Work remains on rail safety

It happened, the grab-your-gut moment.

Thursday morning, three tanker cars in a Burlington Northern Santa Fe train carrying highly flammable Bakken crude oil derailed below the Magnolia Bridge in Seattle’s Interbay neighborhood, inching along at only 5 mph. None of the oil spilled, and BNSF spokesman Gus Melonas told The Herald that the vehicles involved weren’t outdated DOT-111 cars similar to the ones involved in the explosion that killed 47 people in the Quebec town of Lac-Megantic in 2013, but “enhanced” CPC-1232 tankers. (As Rep. Rick Larsen, D-Everett, notes, the CPC-1232 tankers are the railroad-preferred lowest-common denominator safety replacement for the DOT-111.)

Seventy percent of tanker cars that weave through Seattle and Snohomish County are the safer variety, Melonas said. Are 70-30 odds palatable for residents who live near at-grade crossings in Marysville or Edmonds?

Washington’s congressional delegation has been responsive to crude-by-rail and unsafe DOT-111 tank cars, derisively called “the Ford pinto of rail cars.” Larsen, in particular, exhibits vigilance and leadership, holding both railroads and the U.S. Department of Transportation accountable.

“New rules for transporting crude oil by rail are an important step toward making sure communities near rail lines that carry crude oil and other hazardous materials are safe,” Larsen said in a Wednesday statement after the release of the U.S. DOT’s draft rules addressing the safe transport of crude by rail. “But now we’ve got to translate rules on paper into safety on the rails.”

The united front that is bird-dogging crude-by-rail could spur meaningful reform, including lowering the too-high one-million gallon threshold for notifying states about oil trains lumbering through. Another hat tip to Larsen, a member of the Transportation and Infrastructure Committee. In fact, Larsen’s first Congressional win was quasi-related — a bipartisan pipeline safety bill in 2001. Now, Larsen needs to concentrate his considerable political talents on coal-by-rail.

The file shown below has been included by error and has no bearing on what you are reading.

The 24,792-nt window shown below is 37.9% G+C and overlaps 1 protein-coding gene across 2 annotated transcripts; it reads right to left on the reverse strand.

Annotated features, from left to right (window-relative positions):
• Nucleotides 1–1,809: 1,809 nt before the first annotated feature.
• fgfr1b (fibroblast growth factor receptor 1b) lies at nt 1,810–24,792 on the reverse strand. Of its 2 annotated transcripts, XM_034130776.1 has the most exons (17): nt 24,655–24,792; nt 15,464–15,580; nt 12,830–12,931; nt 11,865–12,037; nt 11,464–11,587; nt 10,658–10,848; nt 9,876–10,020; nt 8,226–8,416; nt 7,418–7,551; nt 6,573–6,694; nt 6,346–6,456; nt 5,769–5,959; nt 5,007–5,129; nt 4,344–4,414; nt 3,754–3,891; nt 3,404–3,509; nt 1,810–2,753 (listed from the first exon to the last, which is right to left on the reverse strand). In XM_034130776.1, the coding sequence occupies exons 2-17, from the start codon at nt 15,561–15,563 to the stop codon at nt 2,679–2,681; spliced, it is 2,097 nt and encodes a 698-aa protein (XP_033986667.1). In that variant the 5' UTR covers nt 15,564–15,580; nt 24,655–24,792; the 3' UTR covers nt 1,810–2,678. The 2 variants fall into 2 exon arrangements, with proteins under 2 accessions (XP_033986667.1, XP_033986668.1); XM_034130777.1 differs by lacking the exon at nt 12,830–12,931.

On Thursday, the Puget Sound Regional Council issued its evaluation of regional impacts for the proposed Gateway Pacific Terminal at Cherry Point. The terminal will bring 18 new trains per day, each 1.6 miles long. Gateway would generate the most traffic fallout of any of the Northwest’s bulk-terminal proposals, the report reads, including a 147 percent hike in “gate-down times” in Marysville alone. There will be a 2- to 6-minute delay per crossing for emergency vehicles and even an environmental-justice component, with low-income and minority populations shouldering a disproportionate burden.

Larsen, an early proponent of Gateway Pacific, points to the creation of hundreds of industrial jobs in Whatcom County. Just as compelling, Larsen told The Herald that “we’ll still get increased traffic and freight congestion,” Gateway or no, a reality underscored in the PSRC report. (“Statewide freight rail volume will grow by an additional 130 percent by 2035,” the report states.) One argument: The value of Gateway is it guarantees that BNSF will invest in mitigation.

But there are wiser public-interest cudgels to improve capacity than building the biggest coal-export facility on the West Coast. Let the congressional united front on oil-car safety translate as smoothly and effectively into a united front to stop coal-export facilities.

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